Young children do not require perceptualmotor feedback to solve Aesop's Fable tasks

Rachael Miller, Sarah A. Jelbert*, Elsa Loissel, Alex H. Taylor, Nicola S. Clayton

*Corresponding author for this work

Research output: Contribution to journalArticle (Academic Journal)peer-review

2 Citations (Scopus)


Aesop's Fable tasks-in which subjects drop objects into a water-filled tube to raise the water level and obtain out-of-reach floating rewards -have been used to test for causal understanding of water displacement in both young children and non-human animals. However, a number of alternative explanations for success on these tasks have yet to be ruled out. One hypothesis is that subjects may respond to perceptual-motor feedback: repeating those actions that bring the reward incrementally closer. Here, we devised a novel, forced-choice version of the Aesop's Fable task to assess whether subjects can solve water displacement tasks when this type of feedback is removed. Subjects had to select only one set of objects, or one type of tube, into which all objects were dropped at once, and the effect the objects had on the water level was visually concealed. In the current experiment, fifty-five 5-9 year old children were tested in six different conditions in which we either varied object properties (floating vs. sinking, hollow vs. solid, large vs. small and too large vs. small objects), the water level (high vs. low) and/or the tube size (narrow vs. wide). We found that children aged 8-9 years old were able to solve most of the water displacement tasks on their first trial, without any opportunity for feedback, suggesting that they mentally simulated the results of their actions before making a choice. Children aged 5-7 years solved two conditions on their first trial (large vs. small objects and high- vs. low-water levels), and learnt to solve most of the remaining conditions over five trials. The developmental pattern shown here is comparable to previous studies using the standard Aesop's Fable task, where eight year olds are typically successful from their first trial and 5-7 year olds learn to pass over five trials. Thus, our results indicate that children do not depend on perceptual-motor feedback to solve these water displacement tasks. The forced-choice paradigm we describe could be used comparatively to test whether or not non-human animals require visual feedback to solve water displacement tasks.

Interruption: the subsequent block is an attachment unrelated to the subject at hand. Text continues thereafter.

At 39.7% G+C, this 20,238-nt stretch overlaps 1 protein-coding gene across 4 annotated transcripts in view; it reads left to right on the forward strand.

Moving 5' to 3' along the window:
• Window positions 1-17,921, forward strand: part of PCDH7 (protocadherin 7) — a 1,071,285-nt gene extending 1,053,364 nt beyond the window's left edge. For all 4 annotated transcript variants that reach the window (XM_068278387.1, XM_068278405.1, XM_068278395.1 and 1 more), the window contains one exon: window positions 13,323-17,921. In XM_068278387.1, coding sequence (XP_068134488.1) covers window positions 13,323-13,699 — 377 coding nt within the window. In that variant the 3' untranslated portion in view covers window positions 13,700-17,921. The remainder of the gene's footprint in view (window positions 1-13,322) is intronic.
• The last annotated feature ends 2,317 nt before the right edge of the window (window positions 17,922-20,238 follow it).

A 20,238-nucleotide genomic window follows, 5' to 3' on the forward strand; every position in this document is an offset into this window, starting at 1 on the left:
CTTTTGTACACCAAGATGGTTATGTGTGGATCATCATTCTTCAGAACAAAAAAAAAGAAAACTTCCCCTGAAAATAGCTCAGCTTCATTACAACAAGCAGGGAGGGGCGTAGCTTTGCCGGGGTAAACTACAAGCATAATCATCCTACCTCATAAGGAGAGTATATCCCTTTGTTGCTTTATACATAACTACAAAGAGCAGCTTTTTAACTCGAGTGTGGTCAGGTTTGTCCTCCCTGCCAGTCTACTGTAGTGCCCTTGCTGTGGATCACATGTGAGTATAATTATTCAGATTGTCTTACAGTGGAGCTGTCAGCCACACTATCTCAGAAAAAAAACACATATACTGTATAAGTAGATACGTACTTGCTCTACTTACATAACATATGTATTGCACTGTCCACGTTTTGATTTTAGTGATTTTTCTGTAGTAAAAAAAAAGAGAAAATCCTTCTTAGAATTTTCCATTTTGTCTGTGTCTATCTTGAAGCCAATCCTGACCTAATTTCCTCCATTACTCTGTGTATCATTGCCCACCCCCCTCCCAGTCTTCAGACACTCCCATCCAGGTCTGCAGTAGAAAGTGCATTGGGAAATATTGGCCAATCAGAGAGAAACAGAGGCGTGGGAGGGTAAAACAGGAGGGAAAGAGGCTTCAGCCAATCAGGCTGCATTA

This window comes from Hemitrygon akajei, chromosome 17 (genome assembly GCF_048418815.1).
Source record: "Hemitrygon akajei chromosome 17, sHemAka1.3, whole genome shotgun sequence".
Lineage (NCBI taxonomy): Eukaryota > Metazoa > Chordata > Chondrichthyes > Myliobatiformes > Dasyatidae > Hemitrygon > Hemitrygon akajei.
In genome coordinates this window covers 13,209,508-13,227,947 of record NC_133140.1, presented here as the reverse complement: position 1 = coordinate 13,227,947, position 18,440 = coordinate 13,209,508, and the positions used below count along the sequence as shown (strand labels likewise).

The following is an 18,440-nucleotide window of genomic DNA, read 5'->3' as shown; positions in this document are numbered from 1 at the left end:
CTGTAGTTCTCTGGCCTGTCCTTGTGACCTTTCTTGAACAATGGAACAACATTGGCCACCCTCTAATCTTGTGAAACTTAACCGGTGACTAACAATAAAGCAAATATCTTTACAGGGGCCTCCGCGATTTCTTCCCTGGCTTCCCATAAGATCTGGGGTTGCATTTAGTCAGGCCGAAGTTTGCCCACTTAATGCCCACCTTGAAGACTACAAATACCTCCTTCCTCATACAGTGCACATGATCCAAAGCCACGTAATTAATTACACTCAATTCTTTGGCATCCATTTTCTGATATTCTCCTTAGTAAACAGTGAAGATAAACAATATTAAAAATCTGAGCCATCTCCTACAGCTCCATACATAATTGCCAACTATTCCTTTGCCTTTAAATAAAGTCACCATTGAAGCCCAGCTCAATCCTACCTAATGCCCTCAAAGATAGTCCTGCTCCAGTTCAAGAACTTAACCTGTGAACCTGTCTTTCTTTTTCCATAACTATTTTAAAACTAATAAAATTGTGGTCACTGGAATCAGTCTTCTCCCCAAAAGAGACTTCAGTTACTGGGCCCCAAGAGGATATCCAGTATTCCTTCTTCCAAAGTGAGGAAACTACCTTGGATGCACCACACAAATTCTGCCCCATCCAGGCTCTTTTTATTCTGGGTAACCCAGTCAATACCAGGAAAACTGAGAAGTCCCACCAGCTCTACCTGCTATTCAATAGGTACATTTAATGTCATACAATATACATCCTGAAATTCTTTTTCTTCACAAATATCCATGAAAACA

Original languageEnglish
Article numbere3484
Issue number7
Publication statusPublished - 1 Jan 2017


  • Causal reasoning
  • Children
  • Development
  • Mental simulation
  • Perceptual-motor feedback
  • Problem-solving
  • Water displacement


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